Certain works of popular culture always seem to perfectly reflect the mood of the times. Back in the 1950s there was the explosion of Science Fiction films - mainly of the “Alien Invasion” variety - which perfectly reflected the Cold War paranoia of the times. In the 1970s, there was a spate of “Evil Baby/Children” films such as Rosemary’s Baby, The Exorcist, and The Omen, which seemed to reflect the mood of the then adults of the “Me Generation”’s views towards children and more specifically, having them. During the 1980s, there were films, television shows, music and novels which celebrated the Reagan Era boom times and also a curious series of films that either reflected on and tried to make sense of the Vietnam War experience or cinematically “re-fight” it (and this time winning) with a whole series of Sylvester Stallone’s Rambo films or their B-movie counterparts starring Chuck Norris. (Not to mention all the “Drug War” films that went along with those - all of which, curiously, reflected the Lifestyles Of The Rich and Famous ethos. In the 1990s, there were plenty of “slacker” films and their Big Chill-like explorations into the “lost generation” for the Gen X era. So it should come as no surprise at all that the Zombie story (as well as most other “apocalyptic” (post and otherwise) should come along and reflect our Post-September 11th world.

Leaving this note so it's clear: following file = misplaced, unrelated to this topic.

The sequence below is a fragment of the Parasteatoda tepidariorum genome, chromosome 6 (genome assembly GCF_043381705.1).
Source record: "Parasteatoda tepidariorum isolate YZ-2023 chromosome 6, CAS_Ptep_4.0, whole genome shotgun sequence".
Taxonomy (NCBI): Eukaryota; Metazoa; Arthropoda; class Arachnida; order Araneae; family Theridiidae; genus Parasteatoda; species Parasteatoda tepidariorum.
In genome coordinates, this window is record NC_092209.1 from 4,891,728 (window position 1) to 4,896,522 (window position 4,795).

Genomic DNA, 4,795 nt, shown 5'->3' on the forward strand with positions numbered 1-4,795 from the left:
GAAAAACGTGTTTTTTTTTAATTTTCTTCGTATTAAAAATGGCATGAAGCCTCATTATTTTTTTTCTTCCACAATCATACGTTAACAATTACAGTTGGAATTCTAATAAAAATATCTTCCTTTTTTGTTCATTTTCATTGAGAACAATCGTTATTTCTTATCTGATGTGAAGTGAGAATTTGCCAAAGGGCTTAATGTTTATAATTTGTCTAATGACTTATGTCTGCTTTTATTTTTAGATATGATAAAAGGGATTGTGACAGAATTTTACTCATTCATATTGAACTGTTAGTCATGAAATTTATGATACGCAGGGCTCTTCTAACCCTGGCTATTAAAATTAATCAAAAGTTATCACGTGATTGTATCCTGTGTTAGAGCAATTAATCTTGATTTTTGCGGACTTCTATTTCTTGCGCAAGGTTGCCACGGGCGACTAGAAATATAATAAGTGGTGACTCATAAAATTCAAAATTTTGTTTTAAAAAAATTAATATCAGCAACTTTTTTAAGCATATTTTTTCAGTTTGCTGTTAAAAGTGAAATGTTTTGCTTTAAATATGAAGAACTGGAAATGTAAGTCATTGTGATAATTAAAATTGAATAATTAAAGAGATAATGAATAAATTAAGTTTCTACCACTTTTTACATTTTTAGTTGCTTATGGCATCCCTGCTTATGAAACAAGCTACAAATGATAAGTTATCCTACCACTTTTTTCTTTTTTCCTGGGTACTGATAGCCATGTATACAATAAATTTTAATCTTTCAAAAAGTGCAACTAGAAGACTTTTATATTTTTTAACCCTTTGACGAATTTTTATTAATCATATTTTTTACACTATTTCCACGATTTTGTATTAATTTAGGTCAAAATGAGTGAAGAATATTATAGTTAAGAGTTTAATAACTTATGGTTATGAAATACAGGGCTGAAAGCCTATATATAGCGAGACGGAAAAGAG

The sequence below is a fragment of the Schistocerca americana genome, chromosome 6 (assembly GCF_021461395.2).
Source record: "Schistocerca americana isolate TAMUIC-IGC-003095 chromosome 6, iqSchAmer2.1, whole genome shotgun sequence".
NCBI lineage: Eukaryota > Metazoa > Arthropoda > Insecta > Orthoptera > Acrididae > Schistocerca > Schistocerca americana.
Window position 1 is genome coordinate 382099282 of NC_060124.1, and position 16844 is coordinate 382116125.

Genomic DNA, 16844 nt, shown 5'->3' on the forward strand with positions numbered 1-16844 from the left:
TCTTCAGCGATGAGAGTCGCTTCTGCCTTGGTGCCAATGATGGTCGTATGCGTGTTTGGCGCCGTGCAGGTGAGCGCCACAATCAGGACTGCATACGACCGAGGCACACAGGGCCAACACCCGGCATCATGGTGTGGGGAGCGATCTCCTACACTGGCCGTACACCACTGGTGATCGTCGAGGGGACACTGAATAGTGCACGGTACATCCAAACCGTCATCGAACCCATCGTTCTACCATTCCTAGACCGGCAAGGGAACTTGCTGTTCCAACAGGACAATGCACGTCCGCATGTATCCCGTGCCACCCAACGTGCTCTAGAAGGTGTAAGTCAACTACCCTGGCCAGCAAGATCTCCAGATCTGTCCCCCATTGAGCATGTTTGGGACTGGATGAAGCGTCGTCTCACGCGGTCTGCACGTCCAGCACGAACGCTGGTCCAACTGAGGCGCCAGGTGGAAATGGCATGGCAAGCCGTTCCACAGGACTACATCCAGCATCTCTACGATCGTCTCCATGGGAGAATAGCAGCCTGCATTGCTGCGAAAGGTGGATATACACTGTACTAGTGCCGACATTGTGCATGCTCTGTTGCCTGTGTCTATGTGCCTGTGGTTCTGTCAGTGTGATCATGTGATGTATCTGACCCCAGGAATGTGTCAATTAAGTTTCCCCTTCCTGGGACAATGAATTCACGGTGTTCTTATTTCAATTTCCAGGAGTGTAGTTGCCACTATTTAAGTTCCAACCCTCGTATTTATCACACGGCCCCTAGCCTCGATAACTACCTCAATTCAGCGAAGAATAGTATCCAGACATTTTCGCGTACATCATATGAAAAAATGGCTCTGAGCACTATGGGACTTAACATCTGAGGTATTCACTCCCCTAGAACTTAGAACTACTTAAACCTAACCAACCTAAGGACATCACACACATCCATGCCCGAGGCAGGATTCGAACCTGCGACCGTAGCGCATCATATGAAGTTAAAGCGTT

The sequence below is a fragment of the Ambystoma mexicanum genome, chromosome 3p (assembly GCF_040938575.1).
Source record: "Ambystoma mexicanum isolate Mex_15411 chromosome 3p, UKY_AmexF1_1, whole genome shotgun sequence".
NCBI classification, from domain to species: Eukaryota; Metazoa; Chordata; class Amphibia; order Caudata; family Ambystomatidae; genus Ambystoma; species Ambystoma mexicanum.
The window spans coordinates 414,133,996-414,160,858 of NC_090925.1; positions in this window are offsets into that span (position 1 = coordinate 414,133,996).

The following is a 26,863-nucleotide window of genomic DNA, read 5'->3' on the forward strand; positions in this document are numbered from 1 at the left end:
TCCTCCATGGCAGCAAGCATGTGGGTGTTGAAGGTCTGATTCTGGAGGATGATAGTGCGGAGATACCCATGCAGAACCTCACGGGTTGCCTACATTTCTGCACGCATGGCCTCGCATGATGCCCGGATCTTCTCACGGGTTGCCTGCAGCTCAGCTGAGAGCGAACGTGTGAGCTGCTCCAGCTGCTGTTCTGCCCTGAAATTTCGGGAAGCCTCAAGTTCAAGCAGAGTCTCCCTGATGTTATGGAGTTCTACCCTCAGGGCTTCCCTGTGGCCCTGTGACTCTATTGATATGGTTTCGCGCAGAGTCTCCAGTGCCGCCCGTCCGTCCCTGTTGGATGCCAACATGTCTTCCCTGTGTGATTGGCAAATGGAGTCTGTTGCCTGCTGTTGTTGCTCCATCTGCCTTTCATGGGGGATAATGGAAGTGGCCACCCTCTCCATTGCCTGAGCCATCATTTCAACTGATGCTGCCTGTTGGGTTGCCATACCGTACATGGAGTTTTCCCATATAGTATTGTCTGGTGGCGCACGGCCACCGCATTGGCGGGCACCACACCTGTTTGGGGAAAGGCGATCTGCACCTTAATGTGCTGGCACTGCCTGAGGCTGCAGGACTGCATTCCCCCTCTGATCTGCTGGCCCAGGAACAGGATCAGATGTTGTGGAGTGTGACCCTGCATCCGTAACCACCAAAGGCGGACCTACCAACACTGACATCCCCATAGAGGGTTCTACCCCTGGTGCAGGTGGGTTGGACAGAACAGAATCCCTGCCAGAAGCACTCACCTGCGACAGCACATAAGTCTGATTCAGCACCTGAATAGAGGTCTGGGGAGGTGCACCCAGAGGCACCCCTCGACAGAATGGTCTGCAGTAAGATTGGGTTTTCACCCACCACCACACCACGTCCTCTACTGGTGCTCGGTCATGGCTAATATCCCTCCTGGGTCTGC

I’m not sure exactly when the “Zombie craze” began but there has most definitely been an uptick in zombie stories - books, films, television shows and video games - since September 11th and the advent of “The War on Terror” and if you think about it, it just makes sense. I’m not adverse to zombie stories, having loved George Romero’s Night of The Living Dead and Dawn of The Dead as a teenager. (I admit, though, I haven’t any interest in watching The Walking Dead although I hear it is a really good show - which also undoubtedly reflects our post-9/11 world). One of the more popular - if not the most popular - work of “Zombie” lit to come out of this is Max Brook’s World War Z. Tons of my friends have either read this or have seen the (deemed inferior) film version and have urged me to read it for some time. Being that I’m a curious person, especially when it comes to observing how popular culture reflects the times it is created in, I decided to finally read this fun and highly entertaining novel.